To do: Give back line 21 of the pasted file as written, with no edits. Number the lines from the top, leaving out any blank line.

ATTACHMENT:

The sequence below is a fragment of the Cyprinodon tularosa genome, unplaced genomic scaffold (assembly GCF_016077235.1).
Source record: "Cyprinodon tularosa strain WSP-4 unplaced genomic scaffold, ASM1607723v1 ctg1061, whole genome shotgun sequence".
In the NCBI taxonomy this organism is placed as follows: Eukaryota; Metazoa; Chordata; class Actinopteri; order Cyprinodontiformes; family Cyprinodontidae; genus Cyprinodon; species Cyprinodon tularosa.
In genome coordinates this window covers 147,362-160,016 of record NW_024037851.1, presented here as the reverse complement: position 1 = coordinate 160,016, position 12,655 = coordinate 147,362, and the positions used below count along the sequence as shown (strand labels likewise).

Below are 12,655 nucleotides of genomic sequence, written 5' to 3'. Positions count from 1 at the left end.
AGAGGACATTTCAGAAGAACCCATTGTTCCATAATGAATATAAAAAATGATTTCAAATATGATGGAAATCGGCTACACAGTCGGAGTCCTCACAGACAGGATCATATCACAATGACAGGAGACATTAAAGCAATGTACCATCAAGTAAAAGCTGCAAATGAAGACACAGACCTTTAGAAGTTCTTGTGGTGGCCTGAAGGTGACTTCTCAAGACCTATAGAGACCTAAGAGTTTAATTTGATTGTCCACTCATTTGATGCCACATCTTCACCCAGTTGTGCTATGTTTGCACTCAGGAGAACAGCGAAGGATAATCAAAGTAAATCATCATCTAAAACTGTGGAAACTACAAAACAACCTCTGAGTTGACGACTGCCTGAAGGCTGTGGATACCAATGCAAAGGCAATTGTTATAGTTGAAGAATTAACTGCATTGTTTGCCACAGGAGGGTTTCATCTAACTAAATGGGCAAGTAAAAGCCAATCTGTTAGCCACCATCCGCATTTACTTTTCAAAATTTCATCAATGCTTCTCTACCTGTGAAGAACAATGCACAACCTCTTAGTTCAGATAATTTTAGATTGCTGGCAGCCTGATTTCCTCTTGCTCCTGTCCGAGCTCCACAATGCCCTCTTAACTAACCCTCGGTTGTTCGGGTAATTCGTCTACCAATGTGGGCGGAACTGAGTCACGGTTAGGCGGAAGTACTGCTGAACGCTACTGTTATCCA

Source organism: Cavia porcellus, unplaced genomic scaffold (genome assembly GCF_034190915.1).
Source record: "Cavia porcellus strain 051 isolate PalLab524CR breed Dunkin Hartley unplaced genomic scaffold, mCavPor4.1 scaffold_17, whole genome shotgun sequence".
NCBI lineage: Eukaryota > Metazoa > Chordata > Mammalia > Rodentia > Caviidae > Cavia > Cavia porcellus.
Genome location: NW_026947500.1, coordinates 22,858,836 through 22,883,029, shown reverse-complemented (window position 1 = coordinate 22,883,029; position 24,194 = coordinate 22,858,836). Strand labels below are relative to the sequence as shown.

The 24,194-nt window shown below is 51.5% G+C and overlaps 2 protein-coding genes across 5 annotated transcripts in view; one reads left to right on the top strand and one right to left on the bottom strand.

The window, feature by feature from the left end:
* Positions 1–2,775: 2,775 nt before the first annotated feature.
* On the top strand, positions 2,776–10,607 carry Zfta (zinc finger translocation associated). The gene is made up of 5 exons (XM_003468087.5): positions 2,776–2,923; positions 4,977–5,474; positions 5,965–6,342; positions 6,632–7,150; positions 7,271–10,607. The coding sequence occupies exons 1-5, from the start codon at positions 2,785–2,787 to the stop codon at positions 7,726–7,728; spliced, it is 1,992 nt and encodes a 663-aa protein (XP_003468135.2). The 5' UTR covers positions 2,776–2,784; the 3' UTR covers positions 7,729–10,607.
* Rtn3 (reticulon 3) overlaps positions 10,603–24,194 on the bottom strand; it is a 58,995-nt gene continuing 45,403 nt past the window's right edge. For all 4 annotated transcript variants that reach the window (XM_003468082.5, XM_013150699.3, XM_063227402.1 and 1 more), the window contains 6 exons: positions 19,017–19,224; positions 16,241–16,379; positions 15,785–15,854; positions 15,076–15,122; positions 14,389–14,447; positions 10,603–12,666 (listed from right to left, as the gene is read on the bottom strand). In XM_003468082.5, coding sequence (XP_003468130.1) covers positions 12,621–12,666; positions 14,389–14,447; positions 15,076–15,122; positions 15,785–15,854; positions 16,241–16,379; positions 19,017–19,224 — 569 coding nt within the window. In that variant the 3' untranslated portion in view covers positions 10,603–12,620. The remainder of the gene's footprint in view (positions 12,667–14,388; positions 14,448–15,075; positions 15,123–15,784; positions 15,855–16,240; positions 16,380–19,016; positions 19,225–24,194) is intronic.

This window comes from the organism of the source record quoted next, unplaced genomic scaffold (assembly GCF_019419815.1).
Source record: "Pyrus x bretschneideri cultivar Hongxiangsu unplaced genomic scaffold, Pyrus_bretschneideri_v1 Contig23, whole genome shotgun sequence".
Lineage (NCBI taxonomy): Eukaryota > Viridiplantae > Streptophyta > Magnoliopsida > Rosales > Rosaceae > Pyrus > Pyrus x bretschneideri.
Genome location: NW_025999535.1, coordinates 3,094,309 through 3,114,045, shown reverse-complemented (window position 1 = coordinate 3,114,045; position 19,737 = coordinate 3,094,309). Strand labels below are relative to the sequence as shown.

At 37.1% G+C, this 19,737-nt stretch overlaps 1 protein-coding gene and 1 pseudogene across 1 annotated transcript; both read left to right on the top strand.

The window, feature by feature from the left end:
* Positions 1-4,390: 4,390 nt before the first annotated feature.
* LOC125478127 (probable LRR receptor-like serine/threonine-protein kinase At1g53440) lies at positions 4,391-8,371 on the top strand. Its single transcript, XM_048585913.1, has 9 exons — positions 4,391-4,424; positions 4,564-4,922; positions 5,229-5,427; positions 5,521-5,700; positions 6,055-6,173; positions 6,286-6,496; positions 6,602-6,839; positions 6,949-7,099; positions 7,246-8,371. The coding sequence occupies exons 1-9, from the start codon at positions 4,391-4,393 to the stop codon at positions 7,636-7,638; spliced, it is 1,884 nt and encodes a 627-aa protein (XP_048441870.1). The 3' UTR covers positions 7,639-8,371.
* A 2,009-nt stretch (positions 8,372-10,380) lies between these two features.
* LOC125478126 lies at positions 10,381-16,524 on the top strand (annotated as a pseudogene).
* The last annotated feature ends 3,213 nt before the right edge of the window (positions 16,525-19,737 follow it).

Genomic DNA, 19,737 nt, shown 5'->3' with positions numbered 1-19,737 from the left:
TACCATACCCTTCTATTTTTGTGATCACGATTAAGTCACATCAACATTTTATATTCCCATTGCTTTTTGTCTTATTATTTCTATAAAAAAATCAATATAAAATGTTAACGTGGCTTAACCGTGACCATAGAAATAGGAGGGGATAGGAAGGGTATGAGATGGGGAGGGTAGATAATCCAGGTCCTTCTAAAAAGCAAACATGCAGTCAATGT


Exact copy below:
The window, feature by feature from the left end: